Structure-guided mutagenesis was carried out to assess the importance of various amino acid residues in ZAR1-ZAR1 interaction, cell death triggering, association with the PM, and resistance in plants. Wild-type and mutant ZAR1, RKS1, PBL2, and AvrAC constructs were transfected into Arabidopsis protoplasts, and cell viability was determined. ZAR1 variants under the control of the native promoter were introduced into zar1 mutants, and stable transgenic plants were wound inoculated with Xcc strains carrying or lacking avrAC. Disease resistance was scored on the basis of the presence or absence of disease symptoms. ZAR1 variants containing a hemagglutinin (HA) or FLAG tag were coexpressed in Arabidopsis protoplasts, and co-IP was carried out to test the effects of ZAR1 mutations on ZAR1-ZAR1 interaction in plant cells. Arabidopsis protoplasts expressing the desired constructs were treated with LaCl3 to inhibit cell death, and the PM was isolated. Amounts of ZAR1 protein associated with the PM were determined by immunoblot analysis.

Supplementary Materials

Materials and Methods

Figs. S1 to S19

Table S1

References (7691)

Movie S1

References and Notes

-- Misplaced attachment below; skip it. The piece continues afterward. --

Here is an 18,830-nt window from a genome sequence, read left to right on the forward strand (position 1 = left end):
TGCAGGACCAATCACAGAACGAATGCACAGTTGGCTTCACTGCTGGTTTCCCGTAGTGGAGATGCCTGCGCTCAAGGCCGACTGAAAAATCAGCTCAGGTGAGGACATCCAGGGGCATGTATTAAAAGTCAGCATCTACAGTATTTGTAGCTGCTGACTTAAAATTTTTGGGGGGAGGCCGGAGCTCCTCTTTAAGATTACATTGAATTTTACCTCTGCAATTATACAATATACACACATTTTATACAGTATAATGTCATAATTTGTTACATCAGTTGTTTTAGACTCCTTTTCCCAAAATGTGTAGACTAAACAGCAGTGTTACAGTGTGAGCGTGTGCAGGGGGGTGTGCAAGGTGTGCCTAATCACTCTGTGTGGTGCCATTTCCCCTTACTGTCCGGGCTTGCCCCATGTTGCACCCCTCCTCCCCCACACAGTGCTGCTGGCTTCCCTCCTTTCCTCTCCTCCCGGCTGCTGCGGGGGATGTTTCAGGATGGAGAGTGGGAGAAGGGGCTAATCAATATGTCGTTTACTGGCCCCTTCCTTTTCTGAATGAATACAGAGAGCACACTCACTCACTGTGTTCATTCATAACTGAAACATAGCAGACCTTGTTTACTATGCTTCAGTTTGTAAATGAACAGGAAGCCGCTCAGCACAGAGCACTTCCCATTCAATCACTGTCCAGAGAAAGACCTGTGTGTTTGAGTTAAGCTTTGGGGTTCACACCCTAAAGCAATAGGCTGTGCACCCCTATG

Acknowledgments: We thank J. Lei, X. Li, X. Fan, and N. Liu at Tsinghua University for data collection and P. Schulze-Lefert at the Max Planck Institute for Plant Breeding Research for critical reading of the manuscript. We thank Y. Liu and J. Cao at Tsinghua University for guiding the PM isolation assay. We acknowledge the Tsinghua University Branch of the China National Center for Protein Sciences (Beijing) for providing the cryo-EM facility support and the computational facility support on the cluster of Bio-Computing Platform. Funding: This research was funded by the National Natural Science Foundation of China (31421001 to J.C. and 31700660 to Jiz. Wang), the Alexander von Humboldt Foundation (a Humboldt professorship to J.C.), Max Planck-Gesellschaft (a Max Planck fellowship to J.C.), the Strategic Priority Research Program of the Chinese Academy of Sciences (XDB11020200 to J.-M.Z.), the National Key R&D Program of China (grant 2016YFA0501100 to H.-W.W.), the Beijing Municipal Science & Technology Commission (grant Z161100000116034 to H.-W.W.), and the China Postdoctoral Science Foundation (2017T100065 to Jiz. Wang and 2017M620746 to Jia Wang). Author contributions: J.C., J.-M.Z., and H.-W.W. conceptualized the project; J.C., J.-M.Z., H.-W.W., Jiz. Wang, M.H., and Jia Wang developed the methodology; Jiz. Wang, M.H., Jia Wang, and J.Q. performed the investigations; Jiz. Wang, M.H., Jia Wang, and G.W. validated the data; J.C., J.-M.Z., H.-W.W., Y.Q., and Z.H. supervised the work; J.C. wrote the original draft of the manuscript; J.C., J.-M.Z., H.-W.W., Jiz. Wang, Jia Wang, and M.H. reviewed and edited the manuscript; and J.C., J.-M.Z., H.-W.W., and Jiz. Wang acquired funding for the project. Competing interests: The authors declare no competing interests. Data and materials availability: All data needed to replicate the work are present either in the supplementary materials or in the listed Protein Data Bank (PDB) files. For the ZAR1 resistosome and the ZAR1 resistosome with one side enhanced, the atomic coordinates have been deposited in the PDB with accession codes 6J5T and 6J6I, respectively. The EM maps have been deposited in the Electron Microscopy Database with accession codes EMD-0680 and EMD-0688, respectively.